In mid-August came the news that the United Arab Emirates (UAE) had reached a deal, brokered by the Americans, to establish full diplomatic relations with Israel. It was as if the UAE had forgotten why they were ever enemies.
They’d certainly forgotten the Arab League position since 2002 that normal relations with Israel must be contingent on a negotiated agreement with the Palestinians based on the pre-1967 borders.
However, UAE did remember some other things: the benefits of Israeli intelligence; the opportunity for hi-tech trade deals; the chance to buy F35 state-of-the-art fighter planes from the United States; and of course the attraction of a stronger regional alliance to counter that of Russia/Iran/Syria.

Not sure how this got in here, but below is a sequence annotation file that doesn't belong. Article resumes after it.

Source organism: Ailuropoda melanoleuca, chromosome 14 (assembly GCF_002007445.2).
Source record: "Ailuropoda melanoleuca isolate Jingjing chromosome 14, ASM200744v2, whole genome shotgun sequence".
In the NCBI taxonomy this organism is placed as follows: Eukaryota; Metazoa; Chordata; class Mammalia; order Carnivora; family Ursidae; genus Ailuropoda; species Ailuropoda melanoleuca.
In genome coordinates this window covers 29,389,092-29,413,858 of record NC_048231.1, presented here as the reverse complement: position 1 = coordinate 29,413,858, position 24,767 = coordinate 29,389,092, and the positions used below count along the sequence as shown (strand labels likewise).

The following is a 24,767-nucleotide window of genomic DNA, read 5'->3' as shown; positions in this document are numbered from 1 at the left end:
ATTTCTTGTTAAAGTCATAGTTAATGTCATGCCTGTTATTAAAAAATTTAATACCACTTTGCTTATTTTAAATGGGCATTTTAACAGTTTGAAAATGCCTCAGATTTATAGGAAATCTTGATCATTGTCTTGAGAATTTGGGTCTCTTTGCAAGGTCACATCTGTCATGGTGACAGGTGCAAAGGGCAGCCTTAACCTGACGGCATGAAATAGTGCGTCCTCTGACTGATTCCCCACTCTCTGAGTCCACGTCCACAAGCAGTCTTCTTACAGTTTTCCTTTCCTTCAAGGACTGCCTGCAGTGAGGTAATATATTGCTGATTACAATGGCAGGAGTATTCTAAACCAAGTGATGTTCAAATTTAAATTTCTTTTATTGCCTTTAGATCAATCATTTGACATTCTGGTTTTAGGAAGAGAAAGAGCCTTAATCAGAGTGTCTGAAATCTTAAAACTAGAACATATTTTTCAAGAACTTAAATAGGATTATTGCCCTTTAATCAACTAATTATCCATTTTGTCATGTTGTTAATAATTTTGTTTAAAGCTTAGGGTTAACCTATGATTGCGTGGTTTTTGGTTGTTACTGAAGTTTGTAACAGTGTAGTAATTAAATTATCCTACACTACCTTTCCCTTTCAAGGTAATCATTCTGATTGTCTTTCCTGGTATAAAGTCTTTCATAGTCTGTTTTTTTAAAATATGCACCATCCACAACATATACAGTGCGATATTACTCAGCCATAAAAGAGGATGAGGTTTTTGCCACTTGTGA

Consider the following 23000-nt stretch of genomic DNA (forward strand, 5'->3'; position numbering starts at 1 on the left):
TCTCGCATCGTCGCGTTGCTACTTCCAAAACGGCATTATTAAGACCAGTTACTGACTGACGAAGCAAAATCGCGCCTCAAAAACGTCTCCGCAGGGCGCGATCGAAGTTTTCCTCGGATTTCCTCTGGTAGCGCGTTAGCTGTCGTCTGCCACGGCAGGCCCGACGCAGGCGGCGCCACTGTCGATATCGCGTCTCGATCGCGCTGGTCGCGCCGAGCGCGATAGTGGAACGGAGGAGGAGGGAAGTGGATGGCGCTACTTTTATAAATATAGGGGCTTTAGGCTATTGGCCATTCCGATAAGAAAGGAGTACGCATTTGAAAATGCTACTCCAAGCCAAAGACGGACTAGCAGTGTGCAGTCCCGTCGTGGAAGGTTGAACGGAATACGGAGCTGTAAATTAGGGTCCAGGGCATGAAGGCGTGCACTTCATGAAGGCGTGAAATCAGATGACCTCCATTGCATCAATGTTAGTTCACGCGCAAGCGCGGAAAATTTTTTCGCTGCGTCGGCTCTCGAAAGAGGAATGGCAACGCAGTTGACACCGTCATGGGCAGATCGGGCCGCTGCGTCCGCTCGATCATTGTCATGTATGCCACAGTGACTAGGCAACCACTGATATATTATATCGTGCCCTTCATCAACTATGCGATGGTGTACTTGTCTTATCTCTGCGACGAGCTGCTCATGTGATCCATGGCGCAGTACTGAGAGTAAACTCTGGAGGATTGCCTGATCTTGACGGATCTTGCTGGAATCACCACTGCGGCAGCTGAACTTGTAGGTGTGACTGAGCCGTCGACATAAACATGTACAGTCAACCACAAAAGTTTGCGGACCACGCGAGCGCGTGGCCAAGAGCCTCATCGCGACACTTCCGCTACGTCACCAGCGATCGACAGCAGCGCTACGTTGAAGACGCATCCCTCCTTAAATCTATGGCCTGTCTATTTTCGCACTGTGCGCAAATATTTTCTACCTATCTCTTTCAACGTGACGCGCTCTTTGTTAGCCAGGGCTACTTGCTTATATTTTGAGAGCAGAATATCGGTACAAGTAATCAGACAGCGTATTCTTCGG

But sometimes forgetting can be embarrassing. And the UAE was a little embarrassed.
So it tried very hard to remember something which it used to know. And so UAE told the world that it was only moving to normalisation at this time because Israel had agreed not to do a bad thing (annexing parts of the West Bank). Most of the world had already agreed that this was a bad thing (not to mention immoral and illegal) but somehow, not doing a bad thing is now considered a good thing. In fact, such a good thing that it’s enough to build a peace deal around it. I’m sure it didn’t used to be this way, but it’s hard to remember anymore.
Within hours though, Israel’s Prime Minister, Benjamin Netanyahu, had already forgotten what he had apparently agreed, and Al Jazeera reported the memory lapse: